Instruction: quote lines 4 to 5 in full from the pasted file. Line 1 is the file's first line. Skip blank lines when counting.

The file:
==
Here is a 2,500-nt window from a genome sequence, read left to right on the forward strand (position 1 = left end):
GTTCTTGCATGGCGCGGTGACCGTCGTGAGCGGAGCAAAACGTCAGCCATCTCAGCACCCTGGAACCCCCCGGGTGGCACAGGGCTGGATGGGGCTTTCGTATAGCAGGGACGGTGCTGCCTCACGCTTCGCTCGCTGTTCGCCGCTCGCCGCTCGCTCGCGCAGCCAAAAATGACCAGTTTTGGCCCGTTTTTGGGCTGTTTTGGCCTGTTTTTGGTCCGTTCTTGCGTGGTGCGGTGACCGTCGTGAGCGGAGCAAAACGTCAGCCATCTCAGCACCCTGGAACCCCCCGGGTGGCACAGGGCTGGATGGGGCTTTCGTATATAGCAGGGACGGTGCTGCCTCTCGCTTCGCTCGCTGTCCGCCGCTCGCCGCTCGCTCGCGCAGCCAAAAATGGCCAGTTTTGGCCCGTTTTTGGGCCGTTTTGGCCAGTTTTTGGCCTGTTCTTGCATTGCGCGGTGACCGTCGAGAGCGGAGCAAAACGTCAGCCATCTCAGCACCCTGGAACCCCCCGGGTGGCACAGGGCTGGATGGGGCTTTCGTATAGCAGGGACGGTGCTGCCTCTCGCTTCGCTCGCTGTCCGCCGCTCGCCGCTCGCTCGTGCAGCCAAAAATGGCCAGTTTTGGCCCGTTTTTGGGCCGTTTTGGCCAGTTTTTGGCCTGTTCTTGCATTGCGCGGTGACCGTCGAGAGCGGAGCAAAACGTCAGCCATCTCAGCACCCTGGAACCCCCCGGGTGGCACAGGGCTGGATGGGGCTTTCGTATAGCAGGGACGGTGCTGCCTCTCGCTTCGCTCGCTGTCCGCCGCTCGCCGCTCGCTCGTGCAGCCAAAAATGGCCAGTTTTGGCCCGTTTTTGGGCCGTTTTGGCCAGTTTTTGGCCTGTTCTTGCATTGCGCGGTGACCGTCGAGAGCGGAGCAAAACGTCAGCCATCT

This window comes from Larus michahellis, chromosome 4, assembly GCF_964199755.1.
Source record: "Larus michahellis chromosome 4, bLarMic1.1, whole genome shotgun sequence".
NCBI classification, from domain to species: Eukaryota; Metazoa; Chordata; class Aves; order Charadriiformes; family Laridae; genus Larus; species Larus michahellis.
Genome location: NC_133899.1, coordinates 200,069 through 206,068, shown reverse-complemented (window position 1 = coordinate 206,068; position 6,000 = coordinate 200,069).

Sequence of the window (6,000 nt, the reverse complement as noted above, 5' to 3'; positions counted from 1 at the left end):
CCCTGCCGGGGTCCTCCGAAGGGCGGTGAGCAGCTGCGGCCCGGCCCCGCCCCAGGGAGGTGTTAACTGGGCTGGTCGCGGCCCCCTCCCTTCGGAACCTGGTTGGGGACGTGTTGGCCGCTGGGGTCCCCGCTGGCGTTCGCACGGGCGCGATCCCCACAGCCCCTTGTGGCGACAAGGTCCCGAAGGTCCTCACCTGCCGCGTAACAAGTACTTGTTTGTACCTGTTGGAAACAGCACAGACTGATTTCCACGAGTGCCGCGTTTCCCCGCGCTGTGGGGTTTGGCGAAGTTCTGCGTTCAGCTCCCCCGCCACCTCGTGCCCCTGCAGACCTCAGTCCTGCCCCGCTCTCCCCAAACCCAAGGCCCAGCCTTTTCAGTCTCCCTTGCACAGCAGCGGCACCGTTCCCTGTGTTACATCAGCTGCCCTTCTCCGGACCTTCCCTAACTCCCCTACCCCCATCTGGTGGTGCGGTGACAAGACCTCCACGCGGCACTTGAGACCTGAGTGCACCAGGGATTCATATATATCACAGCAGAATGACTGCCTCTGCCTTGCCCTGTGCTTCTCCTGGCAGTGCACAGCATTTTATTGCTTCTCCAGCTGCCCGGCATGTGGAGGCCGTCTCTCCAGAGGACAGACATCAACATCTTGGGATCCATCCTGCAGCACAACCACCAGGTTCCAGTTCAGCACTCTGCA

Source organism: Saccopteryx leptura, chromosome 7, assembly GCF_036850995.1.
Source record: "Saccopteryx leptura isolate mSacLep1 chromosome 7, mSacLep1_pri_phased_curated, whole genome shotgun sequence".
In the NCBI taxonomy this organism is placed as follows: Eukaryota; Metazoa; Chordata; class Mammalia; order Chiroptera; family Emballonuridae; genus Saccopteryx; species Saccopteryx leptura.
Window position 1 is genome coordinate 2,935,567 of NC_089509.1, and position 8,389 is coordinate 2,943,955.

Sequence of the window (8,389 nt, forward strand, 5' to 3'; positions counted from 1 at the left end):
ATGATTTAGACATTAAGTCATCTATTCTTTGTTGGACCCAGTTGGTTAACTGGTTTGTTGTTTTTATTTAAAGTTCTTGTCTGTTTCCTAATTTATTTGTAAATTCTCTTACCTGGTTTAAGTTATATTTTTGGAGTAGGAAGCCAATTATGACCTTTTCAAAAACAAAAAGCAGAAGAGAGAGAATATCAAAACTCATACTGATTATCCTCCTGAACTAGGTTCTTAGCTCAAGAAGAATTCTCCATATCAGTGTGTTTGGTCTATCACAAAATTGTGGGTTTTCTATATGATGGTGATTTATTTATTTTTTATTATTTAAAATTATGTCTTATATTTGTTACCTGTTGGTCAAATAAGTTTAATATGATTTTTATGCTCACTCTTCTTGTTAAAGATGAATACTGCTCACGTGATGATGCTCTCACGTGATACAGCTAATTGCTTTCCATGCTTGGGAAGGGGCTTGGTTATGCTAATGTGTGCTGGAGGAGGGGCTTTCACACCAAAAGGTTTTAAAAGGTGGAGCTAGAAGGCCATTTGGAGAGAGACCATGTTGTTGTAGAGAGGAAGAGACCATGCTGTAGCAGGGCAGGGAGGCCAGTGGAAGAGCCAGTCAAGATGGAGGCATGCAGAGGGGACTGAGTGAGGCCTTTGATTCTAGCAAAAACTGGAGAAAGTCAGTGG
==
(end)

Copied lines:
Source record: "Larus michahellis chromosome 4, bLarMic1.1, whole genome shotgun sequence".
NCBI classification, from domain to species: Eukaryota; Metazoa; Chordata; class Aves; order Charadriiformes; family Laridae; genus Larus; species Larus michahellis.